More research is needed on the potential benefits of a low-GI diet for weight control. The ideal design would be a long-term study where ad libitum food intake and fluctuations in bodyweight are permitted, and where the diets are similar in all aspects except GI.
Although it appears there may a beneficial effect of low-GI diets for weight control (Ludwig, 2000; Brouns et al., 2005), for consumers it is difficult to make the right choices. Information is often hidden in international tables containing only a limited number of products. Moreover, as explained earlier in this chapter, it is not always easy to measure the GI of a product accurately. To facilitate consumer choice, the food industry could provide information on the GI of their products, preferably directly on the package. An example of this approach is the GI Symbol Program in Australia (www. gisymbol.com). In this food labelling programme, producers can obtain certificates stating the GI for their products, provided the food has been properly tested for GI with a standard method. All products that contain a minimum amount of 10 g carbohydrates per serving and meet a set of nutritional criteria - including, for example, sodium, fat and fibre content - can be certified. So far this programme is only operating in Australia, but other countries may follow.
Many processed foods on the market have a high GI. For cereal products, in particular, the food industry has several different choices for processing, and thus may be able to produce lower-GI options. As mentioned in Section 3.3, the starch structure is important for the GI, and the less the structure of the grain is changed, the lower the GI. Therefore, 'whole-grain' products should be preferred to 'wholemeal' products (where the whole grain is included, but usually finely milled). Another important decision for the food industry is the choice of raw material. If cereals containing a higher amount of gel-forming dietary fibre, or a higher fructose: glucose ratio were used more frequently, the choice of low-GI foods for the consumer could be expanded.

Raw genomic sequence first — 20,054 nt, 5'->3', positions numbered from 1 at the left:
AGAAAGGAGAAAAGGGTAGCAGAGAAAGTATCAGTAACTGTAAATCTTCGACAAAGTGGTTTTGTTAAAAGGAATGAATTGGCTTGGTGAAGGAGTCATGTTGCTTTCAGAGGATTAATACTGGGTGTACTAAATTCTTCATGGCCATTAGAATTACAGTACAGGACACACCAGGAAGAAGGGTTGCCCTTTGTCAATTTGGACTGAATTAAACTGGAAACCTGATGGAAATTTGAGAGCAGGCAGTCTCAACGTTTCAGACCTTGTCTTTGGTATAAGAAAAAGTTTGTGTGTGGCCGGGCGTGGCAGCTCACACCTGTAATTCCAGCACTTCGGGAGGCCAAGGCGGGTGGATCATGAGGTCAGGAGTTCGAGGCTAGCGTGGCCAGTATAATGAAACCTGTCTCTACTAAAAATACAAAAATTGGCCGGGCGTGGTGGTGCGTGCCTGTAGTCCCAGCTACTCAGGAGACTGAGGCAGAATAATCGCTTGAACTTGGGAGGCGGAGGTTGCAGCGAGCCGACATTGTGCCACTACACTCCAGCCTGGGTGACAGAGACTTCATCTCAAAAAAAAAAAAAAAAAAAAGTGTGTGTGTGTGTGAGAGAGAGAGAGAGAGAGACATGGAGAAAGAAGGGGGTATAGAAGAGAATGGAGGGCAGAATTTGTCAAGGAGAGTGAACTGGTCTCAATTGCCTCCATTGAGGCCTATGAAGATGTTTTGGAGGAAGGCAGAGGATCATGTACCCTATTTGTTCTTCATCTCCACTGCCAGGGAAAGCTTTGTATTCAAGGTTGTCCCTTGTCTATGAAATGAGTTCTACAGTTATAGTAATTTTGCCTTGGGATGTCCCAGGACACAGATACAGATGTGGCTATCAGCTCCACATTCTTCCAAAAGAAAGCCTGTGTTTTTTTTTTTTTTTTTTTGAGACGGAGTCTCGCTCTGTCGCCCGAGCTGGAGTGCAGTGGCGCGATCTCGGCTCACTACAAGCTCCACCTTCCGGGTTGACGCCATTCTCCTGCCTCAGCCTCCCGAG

Overall, the food industry could put greater effort into producing truly low-GI foods rather than foods that only appear to be low GI. Some examples of foods that might appear to be low GI but are not are several types of wholemeal, bran-flake breakfast cereals (GI = 74) and certain cereal bars (GI = 78). A labelling system such as the one in Australia would give additional impetus to producers, as they would be able to market their products as low GI with the support of a recognizable and trustworthy label.
Compared with glucose (GI = 100) or sucrose (GI = 68), the GI of fructose is very low (GI = 19). Therefore, it might be expected that to exchange fructose for glucose or sucrose, and thereby reduce the GI of a food product, might be beneficial in relation to weight control. However, this may not be true. Ingested disaccharides such as sucrose, maltose or lactose, are cleaved by disaccharidases as soon as they enter the small intestine. Released glucose then leads to an insulin response and enters the cells via an insulin-dependent mechanism (Glut-4). Once inside the cells, glucose is phosphorylated to glucose-6-phosphate, from which the intracellular metabolism of glucose begins. In contrast, fructose increases blood insulin levels only slightly and enters the cells via the Glut-5 transporter, which is not insulin dependent. This transporter, however, is absent from the brain, and therefore fructose may not send satiety signals to the brain as glucose does. Furthermore, the secretion of leptin, which is important in inhibiting food intake, is mediated by insulin. As fructose only increases insulin levels slightly, leptin levels may not rise much after fructose consumption. This could lead to decreased satiety and increased food intake (Mayes, 1993).
Another issue that argues against the use of large quantities of fructose in an effort to lower GI, is its effect on de novo lipogenesis. While only a small percentage (1-3%) of glucose carbon enters de novo lipogenesis and is incorporated into triglycerides in normal individuals, a proportionally much greater amount of carbon from fructose is metabolized to triglyceride. Thus, the positive effect of a lower GI with fructose-containing foods might be unfavourably balanced by the negative effects of lower satiety and a potential increase in de novo lipogenesis (Bray et al., 2004; Havel, 2005).
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